M.O.D.O.K. was one of the Toy Biz Marvel Legends I sold, but really regretted it later, so I was very happy when Hasbro announced they were going to revisit the character. I had already accumulated a pretty decent A.I.M. army, but they were missing their leader. Thankfully, this M.O.D.O.K. is a great realization of this classic comic book character. Let’s take a look at M.O.D.O.K.!
M.O.D.O.K. comes packaged in a closed box and I find it interesting that it looks like they used the digital render of the sculpted figure for the box art on the front and back. I’m so used to seeing photographed prototypes on boxes, but we’ve seen a lot of digital renders in promo material lately, so I wonder if companies will continue in this direction. Even the lovely illustration on the side of the box looks extremely close to the final figure, so I wonder if they gave the illustrator the model to work from.
Out of the box, M.O.D.O.K. needs assembly and feels very much like a build-a-figure, just one that we got in one shot rather than spread out over a wave. It does make me wonder if they intended to put him in a wave originally. M.O.D.O.K. comes with a blast effect stand, two face plates and four hands (right and left open, right fist, and left grip).
The blast effect stand comes in two pieces and attaches with a ball and socket into the bottom of M.O.D.O.K.’s chair. the ball joint allows for a little bit of wobble movement, but not too much and it adds just the right amount of height to figure so he hovers menacingly over a regular figure.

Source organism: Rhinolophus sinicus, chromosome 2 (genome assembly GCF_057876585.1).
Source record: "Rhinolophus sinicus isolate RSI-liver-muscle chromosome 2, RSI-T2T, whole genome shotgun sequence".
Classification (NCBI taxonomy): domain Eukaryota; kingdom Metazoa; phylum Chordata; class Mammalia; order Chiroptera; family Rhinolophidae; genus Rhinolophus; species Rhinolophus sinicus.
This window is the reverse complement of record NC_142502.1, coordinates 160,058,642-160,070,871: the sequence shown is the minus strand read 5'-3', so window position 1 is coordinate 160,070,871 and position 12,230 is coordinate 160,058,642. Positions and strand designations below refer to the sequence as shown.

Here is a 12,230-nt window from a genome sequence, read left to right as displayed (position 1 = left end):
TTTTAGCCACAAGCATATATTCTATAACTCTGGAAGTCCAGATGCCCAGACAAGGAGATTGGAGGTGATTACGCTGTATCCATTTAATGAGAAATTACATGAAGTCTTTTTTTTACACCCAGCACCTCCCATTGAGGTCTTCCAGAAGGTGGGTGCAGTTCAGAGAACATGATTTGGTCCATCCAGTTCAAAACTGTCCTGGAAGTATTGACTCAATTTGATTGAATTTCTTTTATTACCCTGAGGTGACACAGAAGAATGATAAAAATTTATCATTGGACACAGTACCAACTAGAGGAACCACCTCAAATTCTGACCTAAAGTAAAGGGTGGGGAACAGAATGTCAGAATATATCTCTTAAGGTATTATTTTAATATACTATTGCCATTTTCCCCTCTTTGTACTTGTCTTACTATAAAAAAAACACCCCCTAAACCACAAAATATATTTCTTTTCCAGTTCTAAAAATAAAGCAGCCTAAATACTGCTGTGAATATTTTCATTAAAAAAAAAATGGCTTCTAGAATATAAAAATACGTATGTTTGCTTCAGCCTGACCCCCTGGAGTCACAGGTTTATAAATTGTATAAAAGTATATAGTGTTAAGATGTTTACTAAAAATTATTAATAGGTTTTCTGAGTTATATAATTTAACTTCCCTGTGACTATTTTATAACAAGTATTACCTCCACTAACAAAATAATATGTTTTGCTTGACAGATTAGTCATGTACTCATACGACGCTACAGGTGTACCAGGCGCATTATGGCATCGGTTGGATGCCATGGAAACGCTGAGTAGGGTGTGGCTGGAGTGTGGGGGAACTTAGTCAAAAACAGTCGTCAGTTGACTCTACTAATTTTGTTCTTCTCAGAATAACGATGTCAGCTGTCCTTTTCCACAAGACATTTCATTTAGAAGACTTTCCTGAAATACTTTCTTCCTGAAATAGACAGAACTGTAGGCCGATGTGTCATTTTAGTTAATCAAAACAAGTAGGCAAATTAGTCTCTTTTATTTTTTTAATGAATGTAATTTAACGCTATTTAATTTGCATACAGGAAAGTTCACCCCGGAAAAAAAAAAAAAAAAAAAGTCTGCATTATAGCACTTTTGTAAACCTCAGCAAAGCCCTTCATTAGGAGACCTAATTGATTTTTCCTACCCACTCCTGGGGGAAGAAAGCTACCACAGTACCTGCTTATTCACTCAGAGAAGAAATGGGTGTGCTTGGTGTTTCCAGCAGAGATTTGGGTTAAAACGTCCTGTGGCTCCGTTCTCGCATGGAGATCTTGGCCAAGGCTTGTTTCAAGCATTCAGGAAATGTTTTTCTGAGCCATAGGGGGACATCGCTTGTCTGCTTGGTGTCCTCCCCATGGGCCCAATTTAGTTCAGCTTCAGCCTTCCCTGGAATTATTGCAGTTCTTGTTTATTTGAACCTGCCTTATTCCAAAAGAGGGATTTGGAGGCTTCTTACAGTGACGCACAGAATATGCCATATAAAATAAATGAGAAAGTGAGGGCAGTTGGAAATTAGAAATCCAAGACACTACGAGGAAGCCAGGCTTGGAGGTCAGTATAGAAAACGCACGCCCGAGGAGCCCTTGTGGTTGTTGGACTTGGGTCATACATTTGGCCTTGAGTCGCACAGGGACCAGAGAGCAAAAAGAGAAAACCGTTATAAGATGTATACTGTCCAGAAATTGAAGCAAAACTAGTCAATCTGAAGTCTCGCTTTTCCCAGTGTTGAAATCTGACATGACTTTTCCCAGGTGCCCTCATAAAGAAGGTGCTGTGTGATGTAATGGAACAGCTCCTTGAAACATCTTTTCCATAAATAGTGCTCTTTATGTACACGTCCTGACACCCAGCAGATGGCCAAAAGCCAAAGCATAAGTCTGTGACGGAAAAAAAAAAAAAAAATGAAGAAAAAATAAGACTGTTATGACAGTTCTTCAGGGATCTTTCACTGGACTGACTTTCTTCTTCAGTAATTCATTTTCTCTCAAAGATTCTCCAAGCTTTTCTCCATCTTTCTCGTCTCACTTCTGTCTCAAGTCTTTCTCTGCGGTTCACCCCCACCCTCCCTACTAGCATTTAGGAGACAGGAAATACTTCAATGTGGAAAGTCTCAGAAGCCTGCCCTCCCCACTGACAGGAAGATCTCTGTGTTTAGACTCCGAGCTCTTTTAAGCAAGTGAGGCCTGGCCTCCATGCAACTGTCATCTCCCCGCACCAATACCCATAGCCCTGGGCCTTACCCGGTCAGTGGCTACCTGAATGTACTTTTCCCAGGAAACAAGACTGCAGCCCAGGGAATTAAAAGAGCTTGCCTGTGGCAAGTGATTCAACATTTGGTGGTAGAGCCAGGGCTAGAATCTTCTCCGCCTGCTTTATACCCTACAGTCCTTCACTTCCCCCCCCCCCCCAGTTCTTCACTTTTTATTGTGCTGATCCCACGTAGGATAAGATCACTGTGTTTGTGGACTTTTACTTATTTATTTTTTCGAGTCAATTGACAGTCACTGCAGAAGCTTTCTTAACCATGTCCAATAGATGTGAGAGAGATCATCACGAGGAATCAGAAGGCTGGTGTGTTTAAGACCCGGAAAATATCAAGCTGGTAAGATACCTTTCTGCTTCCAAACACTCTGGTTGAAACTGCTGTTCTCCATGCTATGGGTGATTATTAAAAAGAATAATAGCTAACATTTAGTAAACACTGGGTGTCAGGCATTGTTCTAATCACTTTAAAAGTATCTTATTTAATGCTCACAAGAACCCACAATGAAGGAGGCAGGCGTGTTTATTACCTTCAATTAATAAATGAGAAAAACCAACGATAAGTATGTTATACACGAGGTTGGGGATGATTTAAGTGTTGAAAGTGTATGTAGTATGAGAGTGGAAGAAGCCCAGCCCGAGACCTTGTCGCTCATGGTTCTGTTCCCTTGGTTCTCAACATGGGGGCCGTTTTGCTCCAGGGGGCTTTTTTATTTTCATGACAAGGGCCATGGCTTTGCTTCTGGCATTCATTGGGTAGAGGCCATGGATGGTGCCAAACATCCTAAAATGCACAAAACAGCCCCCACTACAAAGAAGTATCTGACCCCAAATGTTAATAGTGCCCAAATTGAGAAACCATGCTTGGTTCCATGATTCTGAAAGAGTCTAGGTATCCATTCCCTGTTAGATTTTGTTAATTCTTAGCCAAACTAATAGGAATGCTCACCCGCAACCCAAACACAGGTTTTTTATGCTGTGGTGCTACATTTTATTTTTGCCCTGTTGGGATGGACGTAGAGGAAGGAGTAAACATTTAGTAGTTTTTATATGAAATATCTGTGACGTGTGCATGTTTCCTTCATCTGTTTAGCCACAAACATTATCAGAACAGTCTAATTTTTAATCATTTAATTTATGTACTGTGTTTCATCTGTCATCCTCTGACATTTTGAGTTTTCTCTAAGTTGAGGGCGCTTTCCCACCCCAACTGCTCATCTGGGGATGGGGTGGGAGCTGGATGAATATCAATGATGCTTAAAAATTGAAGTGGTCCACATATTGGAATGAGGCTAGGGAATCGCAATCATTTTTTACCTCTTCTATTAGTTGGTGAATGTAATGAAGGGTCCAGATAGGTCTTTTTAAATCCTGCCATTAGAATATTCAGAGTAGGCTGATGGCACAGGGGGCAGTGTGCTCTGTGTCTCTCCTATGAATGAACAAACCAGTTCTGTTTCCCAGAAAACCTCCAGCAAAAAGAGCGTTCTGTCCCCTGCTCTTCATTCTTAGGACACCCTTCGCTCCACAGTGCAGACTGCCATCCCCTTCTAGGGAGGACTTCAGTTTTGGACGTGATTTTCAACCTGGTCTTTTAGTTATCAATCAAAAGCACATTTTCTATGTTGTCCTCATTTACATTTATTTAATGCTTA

The alternate open hands are a nice option, though I think I might have preferred a pointing hand for ordering his troops.
The alternate face plates are perfection and capture the moods of M.O.D.O.K. (irate and quietly judgemental) really well and have a nice Kirby feel. I’d love to see what the stop-motion guys get up to with this thing.
A nice feature is you can store the extra parts in M.O.D.O.K.’s mostly hollow, over-sized noggin. Speaking as a guy who just organized his collection of alternate limbs, blast effects, and heads from my Marvel Legends collection, I really appreciate the cleanliness of that.
The sculpting is just fantastic. I can’t point to a specific M.O.D.O.K. illustration they based this figure on, but it captures that Kirby spirit perfectly. It’s got a similar vibe to the Toybiz version, but I like the proportions here a little better.
The paint is pretty great. They use that swirly metallic gold plastic that I normally don’t like for a lot of M.O.D.O.K., but there is a darker gold paint that adds a nice bit of polish to the overall feel. The faces have some nice subtle shading and clean color separation with the teeth, lips, eyes and mouth. The articulation is good too with:
- Swivel/hinge shoulders, elbows, wrists, and ankles
- Ball and socket hips, chair controller, and base
- Swivel thighs and chair
- Double hinged knees
Some of the motion is limited due to the unusual character design, but you get the movement you really need for M.O.D.O.K., though I do wish his chair got a little more movement on the base.
Overall, I’d say this is a fantastic effort from Hasbro and exactly what I wanted from a M.O.D.O.K. figure. I highly recommend this one.